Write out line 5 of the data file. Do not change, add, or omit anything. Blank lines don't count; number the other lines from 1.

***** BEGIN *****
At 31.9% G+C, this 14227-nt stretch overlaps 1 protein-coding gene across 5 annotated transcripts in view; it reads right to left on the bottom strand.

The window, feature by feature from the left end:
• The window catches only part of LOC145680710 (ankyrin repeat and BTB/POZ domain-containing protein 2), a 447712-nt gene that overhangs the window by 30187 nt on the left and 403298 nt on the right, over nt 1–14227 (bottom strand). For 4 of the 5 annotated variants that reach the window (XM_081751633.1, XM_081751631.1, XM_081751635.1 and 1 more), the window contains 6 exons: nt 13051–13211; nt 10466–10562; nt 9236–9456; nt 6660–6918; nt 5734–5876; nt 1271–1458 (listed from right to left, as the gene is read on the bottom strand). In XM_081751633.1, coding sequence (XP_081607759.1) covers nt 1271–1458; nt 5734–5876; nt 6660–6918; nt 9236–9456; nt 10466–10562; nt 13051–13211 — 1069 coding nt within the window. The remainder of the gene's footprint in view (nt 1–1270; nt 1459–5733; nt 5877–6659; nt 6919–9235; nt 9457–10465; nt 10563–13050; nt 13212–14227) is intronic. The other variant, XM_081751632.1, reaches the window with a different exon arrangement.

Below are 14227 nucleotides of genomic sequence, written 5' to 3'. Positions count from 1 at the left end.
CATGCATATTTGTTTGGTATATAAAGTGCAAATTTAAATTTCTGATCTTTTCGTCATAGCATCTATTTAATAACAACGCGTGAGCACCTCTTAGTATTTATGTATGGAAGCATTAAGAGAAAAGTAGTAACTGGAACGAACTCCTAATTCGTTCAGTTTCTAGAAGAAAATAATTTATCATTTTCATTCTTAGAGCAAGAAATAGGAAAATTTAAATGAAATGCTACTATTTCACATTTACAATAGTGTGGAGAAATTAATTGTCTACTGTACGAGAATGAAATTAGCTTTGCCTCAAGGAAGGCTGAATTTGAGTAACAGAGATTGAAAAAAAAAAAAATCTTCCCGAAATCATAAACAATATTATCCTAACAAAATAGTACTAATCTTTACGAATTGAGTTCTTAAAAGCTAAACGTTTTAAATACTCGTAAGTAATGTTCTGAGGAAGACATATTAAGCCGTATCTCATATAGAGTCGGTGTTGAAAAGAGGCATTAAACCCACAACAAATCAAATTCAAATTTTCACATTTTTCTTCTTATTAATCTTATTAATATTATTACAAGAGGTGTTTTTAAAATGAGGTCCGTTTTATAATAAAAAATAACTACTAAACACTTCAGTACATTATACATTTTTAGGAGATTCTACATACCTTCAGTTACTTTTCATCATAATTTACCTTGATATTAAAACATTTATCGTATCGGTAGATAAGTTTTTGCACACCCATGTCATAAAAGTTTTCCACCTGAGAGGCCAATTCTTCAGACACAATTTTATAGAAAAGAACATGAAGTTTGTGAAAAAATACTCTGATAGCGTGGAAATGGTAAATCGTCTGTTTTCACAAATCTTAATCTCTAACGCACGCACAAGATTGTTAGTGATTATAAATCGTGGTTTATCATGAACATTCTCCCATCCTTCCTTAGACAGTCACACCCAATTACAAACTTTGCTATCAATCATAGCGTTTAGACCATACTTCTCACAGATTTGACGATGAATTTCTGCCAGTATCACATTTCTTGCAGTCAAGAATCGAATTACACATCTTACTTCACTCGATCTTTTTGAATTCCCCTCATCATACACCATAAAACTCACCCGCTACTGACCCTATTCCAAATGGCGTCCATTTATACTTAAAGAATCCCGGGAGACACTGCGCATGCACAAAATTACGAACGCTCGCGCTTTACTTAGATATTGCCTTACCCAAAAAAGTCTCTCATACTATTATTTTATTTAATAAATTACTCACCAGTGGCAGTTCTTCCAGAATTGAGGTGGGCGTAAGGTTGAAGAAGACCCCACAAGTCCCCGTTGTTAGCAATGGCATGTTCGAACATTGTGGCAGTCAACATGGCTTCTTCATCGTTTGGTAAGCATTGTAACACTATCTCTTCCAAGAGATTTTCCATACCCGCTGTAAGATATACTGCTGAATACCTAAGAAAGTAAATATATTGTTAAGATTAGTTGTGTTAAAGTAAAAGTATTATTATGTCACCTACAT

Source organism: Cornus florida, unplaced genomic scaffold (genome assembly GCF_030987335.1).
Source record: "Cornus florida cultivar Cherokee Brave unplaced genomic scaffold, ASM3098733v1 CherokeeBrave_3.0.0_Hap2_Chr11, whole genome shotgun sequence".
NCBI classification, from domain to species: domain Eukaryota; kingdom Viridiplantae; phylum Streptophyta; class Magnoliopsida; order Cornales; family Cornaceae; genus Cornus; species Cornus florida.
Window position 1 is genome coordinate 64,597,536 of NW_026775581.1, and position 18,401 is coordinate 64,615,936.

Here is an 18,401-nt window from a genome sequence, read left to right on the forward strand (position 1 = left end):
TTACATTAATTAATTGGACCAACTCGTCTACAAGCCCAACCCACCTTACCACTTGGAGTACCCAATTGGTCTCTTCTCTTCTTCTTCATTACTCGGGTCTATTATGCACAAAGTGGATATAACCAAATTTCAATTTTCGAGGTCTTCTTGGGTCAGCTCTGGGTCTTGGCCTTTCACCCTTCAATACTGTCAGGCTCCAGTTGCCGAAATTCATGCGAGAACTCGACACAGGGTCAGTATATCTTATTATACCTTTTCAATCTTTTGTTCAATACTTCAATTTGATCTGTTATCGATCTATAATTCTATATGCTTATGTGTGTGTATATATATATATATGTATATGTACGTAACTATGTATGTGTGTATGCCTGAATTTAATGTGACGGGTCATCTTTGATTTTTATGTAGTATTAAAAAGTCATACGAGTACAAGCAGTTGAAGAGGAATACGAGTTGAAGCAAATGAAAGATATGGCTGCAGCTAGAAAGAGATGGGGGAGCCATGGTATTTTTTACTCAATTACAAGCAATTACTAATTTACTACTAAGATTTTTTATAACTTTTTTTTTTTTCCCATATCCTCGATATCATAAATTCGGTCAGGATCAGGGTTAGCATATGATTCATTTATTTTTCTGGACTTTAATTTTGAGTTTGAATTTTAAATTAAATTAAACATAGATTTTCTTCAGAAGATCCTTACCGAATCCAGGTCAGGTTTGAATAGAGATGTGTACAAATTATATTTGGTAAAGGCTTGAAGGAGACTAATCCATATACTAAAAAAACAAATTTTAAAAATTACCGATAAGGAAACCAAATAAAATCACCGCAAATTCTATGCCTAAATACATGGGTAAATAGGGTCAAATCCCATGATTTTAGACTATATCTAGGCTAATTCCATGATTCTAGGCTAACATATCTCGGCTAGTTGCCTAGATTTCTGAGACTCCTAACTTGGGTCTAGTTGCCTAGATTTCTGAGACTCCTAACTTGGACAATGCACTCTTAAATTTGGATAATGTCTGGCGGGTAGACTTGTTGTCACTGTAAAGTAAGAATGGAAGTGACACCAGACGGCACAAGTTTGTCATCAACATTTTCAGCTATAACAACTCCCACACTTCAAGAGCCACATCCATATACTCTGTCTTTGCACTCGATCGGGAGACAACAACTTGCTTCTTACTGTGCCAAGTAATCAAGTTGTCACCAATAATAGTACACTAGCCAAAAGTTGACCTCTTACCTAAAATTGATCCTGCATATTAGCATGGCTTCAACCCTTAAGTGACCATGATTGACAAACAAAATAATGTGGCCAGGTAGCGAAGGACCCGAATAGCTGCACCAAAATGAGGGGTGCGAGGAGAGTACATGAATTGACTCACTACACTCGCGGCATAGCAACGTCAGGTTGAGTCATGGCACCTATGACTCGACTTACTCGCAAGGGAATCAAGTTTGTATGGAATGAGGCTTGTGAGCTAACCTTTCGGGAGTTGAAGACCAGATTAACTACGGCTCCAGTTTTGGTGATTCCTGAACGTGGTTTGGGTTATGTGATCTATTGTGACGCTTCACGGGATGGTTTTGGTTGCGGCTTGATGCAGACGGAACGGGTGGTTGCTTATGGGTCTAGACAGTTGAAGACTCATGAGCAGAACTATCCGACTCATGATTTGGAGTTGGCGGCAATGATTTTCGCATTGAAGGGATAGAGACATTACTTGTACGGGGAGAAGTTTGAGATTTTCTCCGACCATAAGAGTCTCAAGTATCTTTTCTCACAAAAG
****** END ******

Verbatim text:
CATGCATATTTGTTTGGTATATAAAGTGCAAATTTAAATTTCTGATCTTTTCGTCATAGCATCTATTTAATAACAACGCGTGAGCACCTCTTAGTATTTATGTATGGAAGCATTAAGAGAAAAGTAGTAACTGGAACGAACTCCTAATTCGTTCAGTTTCTAGAAGAAAATAATTTATCATTTTCATTCTTAGAGCAAGAAATAGGAAAATTTAAATGAAATGCTACTATTTCACATTTACAATAGTGTGGAGAAATTAATTGTCTACTGTACGAGAATGAAATTAGCTTTGCCTCAAGGAAGGCTGAATTTGAGTAACAGAGATTGAAAAAAAAAAAAATCTTCCCGAAATCATAAACAATATTATCCTAACAAAATAGTACTAATCTTTACGAATTGAGTTCTTAAAAGCTAAACGTTTTAAATACTCGTAAGTAATGTTCTGAGGAAGACATATTAAGCCGTATCTCATATAGAGTCGGTGTTGAAAAGAGGCATTAAACCCACAACAAATCAAATTCAAATTTTCACATTTTTCTTCTTATTAATCTTATTAATATTATTACAAGAGGTGTTTTTAAAATGAGGTCCGTTTTATAATAAAAAATAACTACTAAACACTTCAGTACATTATACATTTTTAGGAGATTCTACATACCTTCAGTTACTTTTCATCATAATTTACCTTGATATTAAAACATTTATCGTATCGGTAGATAAGTTTTTGCACACCCATGTCATAAAAGTTTTCCACCTGAGAGGCCAATTCTTCAGACACAATTTTATAGAAAAGAACATGAAGTTTGTGAAAAAATACTCTGATAGCGTGGAAATGGTAAATCGTCTGTTTTCACAAATCTTAATCTCTAACGCACGCACAAGATTGTTAGTGATTATAAATCGTGGTTTATCATGAACATTCTCCCATCCTTCCTTAGACAGTCACACCCAATTACAAACTTTGCTATCAATCATAGCGTTTAGACCATACTTCTCACAGATTTGACGATGAATTTCTGCCAGTATCACATTTCTTGCAGTCAAGAATCGAATTACACATCTTACTTCACTCGATCTTTTTGAATTCCCCTCATCATACACCATAAAACTCACCCGCTACTGACCCTATTCCAAATGGCGTCCATTTATACTTAAAGAATCCCGGGAGACACTGCGCATGCACAAAATTACGAACGCTCGCGCTTTACTTAGATATTGCCTTACCCAAAAAAGTCTCTCATACTATTATTTTATTTAATAAATTACTCACCAGTGGCAGTTCTTCCAGAATTGAGGTGGGCGTAAGGTTGAAGAAGACCCCACAAGTCCCCGTTGTTAGCAATGGCATGTTCGAACATTGTGGCAGTCAACATGGCTTCTTCATCGTTTGGTAAGCATTGTAACACTATCTCTTCCAAGAGATTTTCCATACCCGCTGTAAGATATACTGCTGAATACCTAAGAAAGTAAATATATTGTTAAGATTAGTTGTGTTAAAGTAAAAGTATTATTATGTCACCTACAT